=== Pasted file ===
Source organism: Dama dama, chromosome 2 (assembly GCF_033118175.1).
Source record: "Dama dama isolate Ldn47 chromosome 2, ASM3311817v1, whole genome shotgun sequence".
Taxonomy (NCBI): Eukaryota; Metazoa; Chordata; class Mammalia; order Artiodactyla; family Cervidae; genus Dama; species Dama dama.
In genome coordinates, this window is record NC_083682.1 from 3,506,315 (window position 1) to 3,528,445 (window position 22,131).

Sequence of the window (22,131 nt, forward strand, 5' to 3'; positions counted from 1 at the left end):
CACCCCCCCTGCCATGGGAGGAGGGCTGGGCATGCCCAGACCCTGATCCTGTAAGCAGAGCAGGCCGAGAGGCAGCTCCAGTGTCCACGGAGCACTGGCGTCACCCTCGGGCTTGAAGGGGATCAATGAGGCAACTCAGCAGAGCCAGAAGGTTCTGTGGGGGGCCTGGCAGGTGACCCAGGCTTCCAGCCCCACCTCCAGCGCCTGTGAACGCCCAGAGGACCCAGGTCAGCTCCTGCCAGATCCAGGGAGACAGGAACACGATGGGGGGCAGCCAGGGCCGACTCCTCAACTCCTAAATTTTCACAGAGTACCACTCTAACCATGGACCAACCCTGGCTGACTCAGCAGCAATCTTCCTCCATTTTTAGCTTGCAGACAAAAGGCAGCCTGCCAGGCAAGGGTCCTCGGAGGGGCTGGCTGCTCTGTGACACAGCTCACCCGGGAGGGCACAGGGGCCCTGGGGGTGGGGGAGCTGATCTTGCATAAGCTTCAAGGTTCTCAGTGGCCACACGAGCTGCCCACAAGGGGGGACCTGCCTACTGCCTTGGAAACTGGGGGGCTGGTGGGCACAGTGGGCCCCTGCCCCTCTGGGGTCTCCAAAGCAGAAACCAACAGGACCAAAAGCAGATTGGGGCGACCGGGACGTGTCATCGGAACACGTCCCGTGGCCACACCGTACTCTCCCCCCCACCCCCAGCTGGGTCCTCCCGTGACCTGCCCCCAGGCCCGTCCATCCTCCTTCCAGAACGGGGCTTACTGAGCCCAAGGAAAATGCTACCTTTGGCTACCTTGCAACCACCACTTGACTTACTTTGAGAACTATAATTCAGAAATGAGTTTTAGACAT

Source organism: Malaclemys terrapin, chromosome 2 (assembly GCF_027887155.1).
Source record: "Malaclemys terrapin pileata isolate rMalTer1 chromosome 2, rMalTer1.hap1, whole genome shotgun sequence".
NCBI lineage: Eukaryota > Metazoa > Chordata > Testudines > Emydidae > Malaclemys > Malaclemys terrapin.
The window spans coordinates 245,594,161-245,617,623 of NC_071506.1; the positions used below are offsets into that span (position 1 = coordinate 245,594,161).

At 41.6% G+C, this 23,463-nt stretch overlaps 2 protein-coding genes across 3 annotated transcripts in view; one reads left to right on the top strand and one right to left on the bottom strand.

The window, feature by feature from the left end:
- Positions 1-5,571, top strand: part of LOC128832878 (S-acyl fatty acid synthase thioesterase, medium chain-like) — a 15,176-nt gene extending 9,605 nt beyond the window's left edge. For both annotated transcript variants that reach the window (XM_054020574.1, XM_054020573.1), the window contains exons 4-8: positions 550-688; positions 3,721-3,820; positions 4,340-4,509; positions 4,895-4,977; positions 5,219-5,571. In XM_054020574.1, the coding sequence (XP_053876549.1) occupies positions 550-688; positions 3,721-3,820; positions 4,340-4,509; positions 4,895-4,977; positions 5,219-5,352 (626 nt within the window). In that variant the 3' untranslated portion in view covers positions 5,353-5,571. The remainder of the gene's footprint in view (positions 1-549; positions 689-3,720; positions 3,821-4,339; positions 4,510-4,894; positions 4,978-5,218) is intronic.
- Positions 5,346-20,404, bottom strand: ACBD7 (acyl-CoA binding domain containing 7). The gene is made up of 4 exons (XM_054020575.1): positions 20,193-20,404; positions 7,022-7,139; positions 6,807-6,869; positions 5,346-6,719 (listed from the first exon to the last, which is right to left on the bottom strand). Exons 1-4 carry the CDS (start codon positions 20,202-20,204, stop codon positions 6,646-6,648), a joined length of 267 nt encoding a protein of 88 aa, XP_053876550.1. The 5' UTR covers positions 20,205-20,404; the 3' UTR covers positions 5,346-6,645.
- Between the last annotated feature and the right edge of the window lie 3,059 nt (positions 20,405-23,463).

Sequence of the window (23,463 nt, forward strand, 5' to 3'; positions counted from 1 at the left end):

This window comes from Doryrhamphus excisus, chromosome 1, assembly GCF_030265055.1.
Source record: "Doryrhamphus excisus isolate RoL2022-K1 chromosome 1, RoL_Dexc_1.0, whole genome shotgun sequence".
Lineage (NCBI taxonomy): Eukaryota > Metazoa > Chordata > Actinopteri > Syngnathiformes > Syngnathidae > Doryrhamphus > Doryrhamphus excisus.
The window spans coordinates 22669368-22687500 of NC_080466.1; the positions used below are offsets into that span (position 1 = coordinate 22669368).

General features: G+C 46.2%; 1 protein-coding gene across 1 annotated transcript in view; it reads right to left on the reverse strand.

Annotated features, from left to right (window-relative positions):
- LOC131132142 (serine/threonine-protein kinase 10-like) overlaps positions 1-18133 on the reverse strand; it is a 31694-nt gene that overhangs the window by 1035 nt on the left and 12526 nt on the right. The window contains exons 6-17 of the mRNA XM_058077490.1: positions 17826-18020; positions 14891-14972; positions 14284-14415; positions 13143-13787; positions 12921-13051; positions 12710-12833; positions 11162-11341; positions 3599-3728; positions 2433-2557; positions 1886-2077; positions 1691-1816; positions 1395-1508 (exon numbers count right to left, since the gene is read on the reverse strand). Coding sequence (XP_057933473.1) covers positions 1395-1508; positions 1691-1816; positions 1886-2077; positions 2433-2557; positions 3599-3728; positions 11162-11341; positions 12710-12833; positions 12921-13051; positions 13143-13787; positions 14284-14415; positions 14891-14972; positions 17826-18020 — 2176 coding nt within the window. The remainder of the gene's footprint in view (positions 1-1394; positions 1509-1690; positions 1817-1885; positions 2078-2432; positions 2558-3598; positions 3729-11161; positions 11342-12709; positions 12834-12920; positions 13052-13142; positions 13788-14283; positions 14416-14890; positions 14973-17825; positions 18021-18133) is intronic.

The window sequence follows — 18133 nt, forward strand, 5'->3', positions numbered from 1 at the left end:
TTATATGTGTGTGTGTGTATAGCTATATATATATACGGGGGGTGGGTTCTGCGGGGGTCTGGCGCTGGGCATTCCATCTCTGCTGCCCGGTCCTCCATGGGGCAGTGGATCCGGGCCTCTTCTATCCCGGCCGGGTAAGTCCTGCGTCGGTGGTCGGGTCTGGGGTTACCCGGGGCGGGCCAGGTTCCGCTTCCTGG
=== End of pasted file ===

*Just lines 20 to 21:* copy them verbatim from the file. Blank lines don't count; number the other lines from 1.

The window spans coordinates 22669368-22687500 of NC_080466.1; the positions used below are offsets into that span (position 1 = coordinate 22669368).

General features: G+C 46.2%; 1 protein-coding gene across 1 annotated transcript in view; it reads right to left on the reverse strand.